Rhetorical sentences like “religion is not the cause of violence but the solution to it” are treated in Scruton’s article as if they are largely unproblematic and require no semantic elucidation. Yet even a poorly informed secularist intuitively feels that “violence” inadequately describes the act of sacrifice, in whatever circumstances and at whatever cultural level, where subtle nuances of motive and belief and ritual are essential to understanding what is taking place.

Scruton himself does not exactly speak of sacrifice as “violent”. Yet his respectful discussion of René Girard’s theory of scapegoating, his suggestion that the death of Christ is a transcendental form of the religious killing of goats as offerings by Middle Eastern tribes (the crucifixion is seen as a climactic development of more primitive rites in which “Christ’s submission purified society and religion of the need for sacrificial murder”), his view that sacrifices of this kind “solve the problem of violence” in human societies—plus some throwaway lines about Nazis and communists and their hecatombs of victims—cumulatively produce, by adjacency and insinuation, a vast blur of confused associations.

But let’s cut to the chase. What all “religion” might do and what all “violence” might be are fatal distractions, all too happily exploited by the Hitchdawk team. It is futile to get drawn into polemical debates with professional atheists about the meaning of abstract sociological notions looked at in the unlimited perspective of the past 5000 years, and that is the mistake Scruton makes. The real question today, as every man in the street knows, is not the anthropological seminar-room “What is religion?” question; it’s about the fate of Christian civilisation with its liberal, pacifistic and accommodating tendencies, versus militant Islam. How do we defend the former against the latter?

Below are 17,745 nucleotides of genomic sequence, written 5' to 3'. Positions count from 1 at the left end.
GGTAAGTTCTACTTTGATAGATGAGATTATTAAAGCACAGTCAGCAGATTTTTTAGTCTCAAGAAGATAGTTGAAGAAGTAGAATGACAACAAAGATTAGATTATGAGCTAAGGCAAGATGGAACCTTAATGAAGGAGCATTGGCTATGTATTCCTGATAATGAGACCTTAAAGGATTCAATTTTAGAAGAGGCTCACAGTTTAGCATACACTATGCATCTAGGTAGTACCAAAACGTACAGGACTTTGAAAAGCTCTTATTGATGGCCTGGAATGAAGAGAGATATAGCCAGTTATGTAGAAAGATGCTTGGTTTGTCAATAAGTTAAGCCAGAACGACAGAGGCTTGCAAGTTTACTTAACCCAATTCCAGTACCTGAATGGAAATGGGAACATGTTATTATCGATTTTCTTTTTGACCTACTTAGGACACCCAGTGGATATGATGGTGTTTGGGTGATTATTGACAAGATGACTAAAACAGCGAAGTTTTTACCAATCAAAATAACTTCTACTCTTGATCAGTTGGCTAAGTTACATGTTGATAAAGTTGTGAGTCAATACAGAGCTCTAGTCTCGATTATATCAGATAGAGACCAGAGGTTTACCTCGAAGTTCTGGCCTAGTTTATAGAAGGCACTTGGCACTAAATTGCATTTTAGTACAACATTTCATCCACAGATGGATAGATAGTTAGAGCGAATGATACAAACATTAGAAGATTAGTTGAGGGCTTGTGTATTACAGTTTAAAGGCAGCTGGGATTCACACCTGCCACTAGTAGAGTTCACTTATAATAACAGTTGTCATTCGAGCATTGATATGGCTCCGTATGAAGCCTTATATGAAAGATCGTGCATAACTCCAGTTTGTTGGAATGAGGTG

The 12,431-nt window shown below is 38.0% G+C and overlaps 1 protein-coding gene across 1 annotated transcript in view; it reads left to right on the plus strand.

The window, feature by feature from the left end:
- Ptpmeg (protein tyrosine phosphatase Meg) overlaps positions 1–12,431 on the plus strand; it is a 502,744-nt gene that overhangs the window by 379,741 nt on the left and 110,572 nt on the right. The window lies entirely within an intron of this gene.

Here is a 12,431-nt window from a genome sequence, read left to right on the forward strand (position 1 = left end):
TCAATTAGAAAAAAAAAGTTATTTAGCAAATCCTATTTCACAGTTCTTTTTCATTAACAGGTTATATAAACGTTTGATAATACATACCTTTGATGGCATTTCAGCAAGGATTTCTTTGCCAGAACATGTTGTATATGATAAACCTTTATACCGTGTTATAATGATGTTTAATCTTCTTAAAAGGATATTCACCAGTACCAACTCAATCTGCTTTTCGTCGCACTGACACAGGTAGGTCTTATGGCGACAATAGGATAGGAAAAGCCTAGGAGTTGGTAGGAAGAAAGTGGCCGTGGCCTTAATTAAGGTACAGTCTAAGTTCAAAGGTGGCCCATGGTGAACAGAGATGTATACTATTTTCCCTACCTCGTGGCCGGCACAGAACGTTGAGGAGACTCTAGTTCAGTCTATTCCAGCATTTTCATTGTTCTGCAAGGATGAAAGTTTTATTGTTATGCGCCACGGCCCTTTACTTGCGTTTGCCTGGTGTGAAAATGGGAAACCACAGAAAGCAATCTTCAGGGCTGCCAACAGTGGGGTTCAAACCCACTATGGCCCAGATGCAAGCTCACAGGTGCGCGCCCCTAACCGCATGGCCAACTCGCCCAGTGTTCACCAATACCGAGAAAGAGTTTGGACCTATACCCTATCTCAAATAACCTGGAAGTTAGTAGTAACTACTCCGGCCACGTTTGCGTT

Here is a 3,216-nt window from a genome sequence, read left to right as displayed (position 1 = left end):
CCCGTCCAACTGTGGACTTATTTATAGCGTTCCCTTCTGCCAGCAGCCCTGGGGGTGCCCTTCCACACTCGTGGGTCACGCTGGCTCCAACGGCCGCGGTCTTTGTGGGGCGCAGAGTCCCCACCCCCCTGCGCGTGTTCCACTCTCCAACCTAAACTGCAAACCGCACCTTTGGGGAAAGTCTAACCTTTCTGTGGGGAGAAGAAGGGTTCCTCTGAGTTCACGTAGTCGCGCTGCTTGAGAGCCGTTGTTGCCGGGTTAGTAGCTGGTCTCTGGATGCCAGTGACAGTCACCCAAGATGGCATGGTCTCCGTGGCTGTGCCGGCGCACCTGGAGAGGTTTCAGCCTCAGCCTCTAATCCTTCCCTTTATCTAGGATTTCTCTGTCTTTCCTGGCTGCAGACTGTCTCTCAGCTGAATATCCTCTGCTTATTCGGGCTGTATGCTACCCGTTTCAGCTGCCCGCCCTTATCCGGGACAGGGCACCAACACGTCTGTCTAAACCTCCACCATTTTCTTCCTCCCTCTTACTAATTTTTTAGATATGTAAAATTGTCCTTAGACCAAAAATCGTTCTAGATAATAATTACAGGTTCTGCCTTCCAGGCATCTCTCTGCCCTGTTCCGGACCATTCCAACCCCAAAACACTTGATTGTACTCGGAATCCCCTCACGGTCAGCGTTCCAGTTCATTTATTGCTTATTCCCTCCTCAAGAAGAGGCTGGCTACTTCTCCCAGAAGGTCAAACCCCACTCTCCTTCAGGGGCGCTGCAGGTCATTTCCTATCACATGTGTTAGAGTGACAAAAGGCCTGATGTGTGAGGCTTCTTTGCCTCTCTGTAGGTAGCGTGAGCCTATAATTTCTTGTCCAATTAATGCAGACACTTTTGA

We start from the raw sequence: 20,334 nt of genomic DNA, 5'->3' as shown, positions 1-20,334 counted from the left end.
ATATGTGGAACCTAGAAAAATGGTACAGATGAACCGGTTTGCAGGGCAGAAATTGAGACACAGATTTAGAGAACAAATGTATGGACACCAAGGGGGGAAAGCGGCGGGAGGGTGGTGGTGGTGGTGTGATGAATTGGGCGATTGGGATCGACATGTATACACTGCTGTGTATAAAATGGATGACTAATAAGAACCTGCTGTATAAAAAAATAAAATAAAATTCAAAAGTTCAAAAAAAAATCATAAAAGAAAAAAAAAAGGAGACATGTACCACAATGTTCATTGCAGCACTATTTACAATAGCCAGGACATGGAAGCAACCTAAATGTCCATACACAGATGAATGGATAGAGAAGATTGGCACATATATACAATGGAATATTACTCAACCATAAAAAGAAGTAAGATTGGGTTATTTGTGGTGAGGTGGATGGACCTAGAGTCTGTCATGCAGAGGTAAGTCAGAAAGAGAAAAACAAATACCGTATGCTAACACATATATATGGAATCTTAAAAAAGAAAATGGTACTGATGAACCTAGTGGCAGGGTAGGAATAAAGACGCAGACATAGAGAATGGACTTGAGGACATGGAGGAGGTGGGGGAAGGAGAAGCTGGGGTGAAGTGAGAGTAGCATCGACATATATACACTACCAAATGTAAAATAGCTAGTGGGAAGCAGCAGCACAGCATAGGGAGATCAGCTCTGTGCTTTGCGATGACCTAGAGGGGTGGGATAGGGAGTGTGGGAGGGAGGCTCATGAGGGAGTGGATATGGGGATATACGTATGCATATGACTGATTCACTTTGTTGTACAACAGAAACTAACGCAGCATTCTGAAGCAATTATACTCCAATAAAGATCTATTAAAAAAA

In the sort of books produced by Hitchens and Dawkins the Crusades are the usual point of departure for one-sided diatribes coupling Christianity and “violence”. Indeed, Dawkins takes this so much for granted that he can’t even be bothered discussing the matter (“In this book, I have deliberately refrained from detailing the horrors of the Crusades”). Hitchens however regards the opportunity as too good to pass up, and on page 35 drags the Iraq War into the argument. The gist being that there’s nothing to choose between Christians and jihadis, and that the modern atrocities of the latter could be seen as a delayed but appropriate response to “the bloodstained spectre of the Crusaders”.

This attitude is widespread. Moreover, as Paul Stenhouse points out in a valuable recent study, “The Crusades in Context”, Hitchens’ “bloodstained spectre” is frequently and absurdly seen as the result of unprovoked Christian aggression. It is claimed that “five centuries of peaceful co-existence” between Muslims and Christians were brought to an end by deranged sword-waving Soldiers of the Cross, terrorising, killing, burning and sacking decent, respectable, peace-loving Muslim communities. More than this, the Crusaders are being presented in Australian schools as the original terrorists. As a Year 8 textbook in Victoria has it: “Those who destroyed the World Trade Centre are regarded as terrorists … Might it be fair to say that the Crusaders who attacked the Muslim inhabitants of Jerusalem were also terrorists?”